Indian River Falls

I rested briefly at the waterfalls and drank most of my remaining water. I thought about eating some snacks but at Mendenhall Glacier that were very adamant that one not have food because of the bears. So, I decided to play it safe and not open up my snacks at Indian Falls either.

Nurse log between two trees.

Walking back was a lot quicker. Both because I didn’t have to wonder if the path really went through various salmon berry thickets, it did, and also because it was a slight slope downhill rather than up. From the trailhead, it took me about 2 hours to hike to the falls but only about 1 1/2 hours going back. On the way out I ran into a random gnome village in a tree. It was not what I expected to see in the forest but it did add interest.

Gnome, AK sign

Tiny gnomes kissing.

Gnome in jail.

Once I got back to the main road I got out my snacks and started eating “lunch”. I was ahead of schedule and decided I could get in one more attraction so I walked to Sitka National Historical Park and wandered around the totem trails.

Totem Pole.

They were really interesting. I would have liked to have spent more time there and listened to the audio tour but I didn’t feel like I had enough time to listen to them all. Part of the trail was parallel to a river and I glanced out and saw what I assume was salmon spawning. There were just masses of fish. I also got to see several bald eagles hunting the fish (though I was unable to get pictures).

After a quick walk through the totem trails I headed back to the bus. I made it back onto the boat with about a 1/2 hr to spare (before we were due back, not before the boat left). My clothes had mostly dried by the time I made it back to the boat. However, my shoes and socks were still sopping. Plus, it turns out I had somehow collected a huge number of pine needles in my shoes. Not sure how that happened. I had eaten a couple of energy bars for snack but decided to go up to the buffet to see if there was anything else I could eat to tide me over till dinner. I was hoping they had chocolate milk but settled for tomato soup instead.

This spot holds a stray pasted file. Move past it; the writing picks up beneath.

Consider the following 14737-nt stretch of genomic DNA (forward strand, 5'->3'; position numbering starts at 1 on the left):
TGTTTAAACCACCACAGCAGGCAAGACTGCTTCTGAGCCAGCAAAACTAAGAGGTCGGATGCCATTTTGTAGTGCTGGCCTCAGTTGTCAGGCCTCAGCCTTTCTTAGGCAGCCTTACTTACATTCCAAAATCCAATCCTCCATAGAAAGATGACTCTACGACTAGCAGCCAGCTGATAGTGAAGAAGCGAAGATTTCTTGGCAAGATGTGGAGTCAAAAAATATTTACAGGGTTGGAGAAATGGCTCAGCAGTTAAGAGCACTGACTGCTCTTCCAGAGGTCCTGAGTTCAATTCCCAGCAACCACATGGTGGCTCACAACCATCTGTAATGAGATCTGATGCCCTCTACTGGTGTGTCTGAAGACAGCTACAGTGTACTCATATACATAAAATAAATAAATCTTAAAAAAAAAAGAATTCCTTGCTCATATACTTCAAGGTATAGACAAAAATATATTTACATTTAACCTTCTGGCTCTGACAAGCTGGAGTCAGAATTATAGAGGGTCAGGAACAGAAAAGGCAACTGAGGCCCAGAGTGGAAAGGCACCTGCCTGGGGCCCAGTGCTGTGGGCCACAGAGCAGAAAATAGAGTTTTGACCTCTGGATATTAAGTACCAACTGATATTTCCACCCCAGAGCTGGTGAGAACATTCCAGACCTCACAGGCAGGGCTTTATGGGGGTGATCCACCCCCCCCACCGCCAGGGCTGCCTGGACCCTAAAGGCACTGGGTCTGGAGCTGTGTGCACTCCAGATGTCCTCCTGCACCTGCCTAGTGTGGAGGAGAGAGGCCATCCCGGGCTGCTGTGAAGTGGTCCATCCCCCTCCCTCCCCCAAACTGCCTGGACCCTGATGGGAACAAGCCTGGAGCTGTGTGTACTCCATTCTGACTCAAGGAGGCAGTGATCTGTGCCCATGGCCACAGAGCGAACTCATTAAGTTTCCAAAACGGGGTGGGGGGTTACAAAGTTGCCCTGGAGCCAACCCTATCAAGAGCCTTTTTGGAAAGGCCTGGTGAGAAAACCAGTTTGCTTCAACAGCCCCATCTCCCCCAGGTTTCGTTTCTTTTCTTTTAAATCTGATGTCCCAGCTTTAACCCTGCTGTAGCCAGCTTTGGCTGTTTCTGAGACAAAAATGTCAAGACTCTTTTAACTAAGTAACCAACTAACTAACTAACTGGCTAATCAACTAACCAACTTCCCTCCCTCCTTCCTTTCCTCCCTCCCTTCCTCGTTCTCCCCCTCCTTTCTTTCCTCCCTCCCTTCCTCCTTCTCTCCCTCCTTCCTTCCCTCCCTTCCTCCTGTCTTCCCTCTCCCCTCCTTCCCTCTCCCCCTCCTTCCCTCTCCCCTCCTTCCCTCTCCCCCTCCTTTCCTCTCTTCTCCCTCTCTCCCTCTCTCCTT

After the snack I headed up to the therapy pool in hopes of mitigating some of the aches due tomorrow. It was the busiest I’ve seen it. Not sure if everyone else had the same idea or not. (Though, I’m willing to bet I hiked farther than anyone else.)

I came back to the room and read a bit before the dining room opened. I was delighted to sit with the same people I had the previous night. The prior night I had talked about my hiking plans and one of the gentlemen was obviously worried about me going hiking by myself. So, I was happy he could see I made it back on board without any incident.

I’m very tired. I’m contemplating watching a movie for the rest of the evening but I may not have enough energy. Tomorrow we get into Ketchikan around 7:00am and have to be back on board by 12:30pm. I don’t think I’m going to go on any hikes tomorrow (among other things, I doubt my shoes will be dry by then). However, I might try to get up at 6:00 to start getting me back to Pacific time. I have a feeling getting up at 6:00 Pacific next week for work is going to be very hard.

  1. I don’t think my backpack really needs a cover, it’s never gotten wet inside before. However, since I just discovered the hidden pocket that contained a cover for the backpack I decided to use it.

Alaska Cruise: Day 4 (Hubbard Glacier)

Today we visited Hubbard Glacier but we didn’t visit any ports. I had a manicure appointment at 9:00am today which messed up the routine I’ve started following. I figured I’d just skip my deck walk and go straight to the dining room for breakfast. However, I belatedly realized the dining room wasn’t open till 8:00 and expecting to be done in one hour would probably be overly optimistic. So instead I braved the buffet and then used the extra time to walk 1 2/3 miles around the deck.